The kidnapped banker Peter Shaw arrived back in Britain from Georgia last night, crediting the "ineptitude" of his captors rather than the efficiency of government forces for his freedom.
Mr Shaw, 57,spent almost five months chained by the neck in an unlit, wet underground cell measuring just 5ft by 9ft. The former Midland Bank manager was working as a consultant under a European Union development programme in the volatile former Soviet state. He was kidnapped from outside his Tbilisi home by an armed gang on 18 June – the day before he was due to leave the country.
Last night, he explained how the incident began on Wednesday when he was masked and taken into the mountains by his kidnappers. "Two guys held me by the arms and two guys were behind me. I knew, I thought, I was going to be shot. I heard one of the guys behind me take his rifle, his machine-gun, off his shoulder and pull the bolts. So I thought 'This is for me'. So I thought 'Well I'm not going to stand here ... so I jumped into the gorse bushes at the side of the lane and the next thing, they fired guns."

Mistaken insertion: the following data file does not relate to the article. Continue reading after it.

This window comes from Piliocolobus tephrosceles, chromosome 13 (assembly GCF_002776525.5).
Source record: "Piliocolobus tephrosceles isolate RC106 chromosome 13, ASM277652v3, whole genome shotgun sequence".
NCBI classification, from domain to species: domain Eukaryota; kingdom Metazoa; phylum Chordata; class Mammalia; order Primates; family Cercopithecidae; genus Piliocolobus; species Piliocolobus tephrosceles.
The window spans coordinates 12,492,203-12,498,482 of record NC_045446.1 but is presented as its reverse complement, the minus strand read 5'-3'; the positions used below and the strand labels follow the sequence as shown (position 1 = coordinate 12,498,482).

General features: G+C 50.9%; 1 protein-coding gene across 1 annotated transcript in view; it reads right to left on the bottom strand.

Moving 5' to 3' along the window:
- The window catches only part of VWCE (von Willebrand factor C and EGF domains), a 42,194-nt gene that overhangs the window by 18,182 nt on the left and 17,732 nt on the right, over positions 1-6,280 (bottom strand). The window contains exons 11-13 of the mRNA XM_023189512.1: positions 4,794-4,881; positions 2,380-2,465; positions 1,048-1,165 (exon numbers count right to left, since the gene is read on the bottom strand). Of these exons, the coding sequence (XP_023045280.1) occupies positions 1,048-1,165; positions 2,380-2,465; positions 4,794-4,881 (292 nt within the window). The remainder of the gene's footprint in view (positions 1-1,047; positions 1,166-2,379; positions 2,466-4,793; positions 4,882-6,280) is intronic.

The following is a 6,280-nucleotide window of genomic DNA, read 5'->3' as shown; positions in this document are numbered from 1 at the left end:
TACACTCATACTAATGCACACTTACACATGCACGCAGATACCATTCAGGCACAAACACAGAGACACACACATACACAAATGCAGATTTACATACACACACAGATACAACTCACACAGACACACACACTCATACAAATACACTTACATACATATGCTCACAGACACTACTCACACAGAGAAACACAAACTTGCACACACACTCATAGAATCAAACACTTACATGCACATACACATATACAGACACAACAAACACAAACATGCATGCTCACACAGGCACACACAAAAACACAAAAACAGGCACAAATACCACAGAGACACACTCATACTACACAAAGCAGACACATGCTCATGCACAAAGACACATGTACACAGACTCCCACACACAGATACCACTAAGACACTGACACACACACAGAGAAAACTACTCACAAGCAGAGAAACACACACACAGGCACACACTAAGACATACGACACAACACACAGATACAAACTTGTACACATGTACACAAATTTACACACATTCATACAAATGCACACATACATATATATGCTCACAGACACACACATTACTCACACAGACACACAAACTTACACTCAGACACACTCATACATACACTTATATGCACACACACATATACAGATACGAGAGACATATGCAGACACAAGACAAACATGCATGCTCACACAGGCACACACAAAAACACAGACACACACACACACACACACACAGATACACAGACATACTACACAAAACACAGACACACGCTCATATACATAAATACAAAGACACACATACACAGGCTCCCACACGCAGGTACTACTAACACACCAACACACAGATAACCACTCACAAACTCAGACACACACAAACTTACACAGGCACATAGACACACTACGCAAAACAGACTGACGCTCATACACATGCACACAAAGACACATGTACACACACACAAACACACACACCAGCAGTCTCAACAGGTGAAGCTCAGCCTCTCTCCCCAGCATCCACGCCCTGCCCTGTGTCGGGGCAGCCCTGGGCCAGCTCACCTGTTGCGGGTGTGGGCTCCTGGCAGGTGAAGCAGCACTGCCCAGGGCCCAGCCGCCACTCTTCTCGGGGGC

He hid in the bushes for half an hour before walking 400 metres and coming across Georgian soldiers, who took him to safety.
He credited the "ineptitude of the Georgian marksmanship" for his safe escape. In the dark surroundings, the gunmen shot one of their own gang instead of their hostage.
Asked how he got through the days in captivity, he said: "You arrive at each day and think of your family. You think of your life, you think through your childhood."
Last night Mr Shaw– surrounded by his Georgian girlfriend Deanna Hrena, his mother, ex-wife and children in Creigiau, South Wales – said he would settle back in Cowbridge, South Wales.
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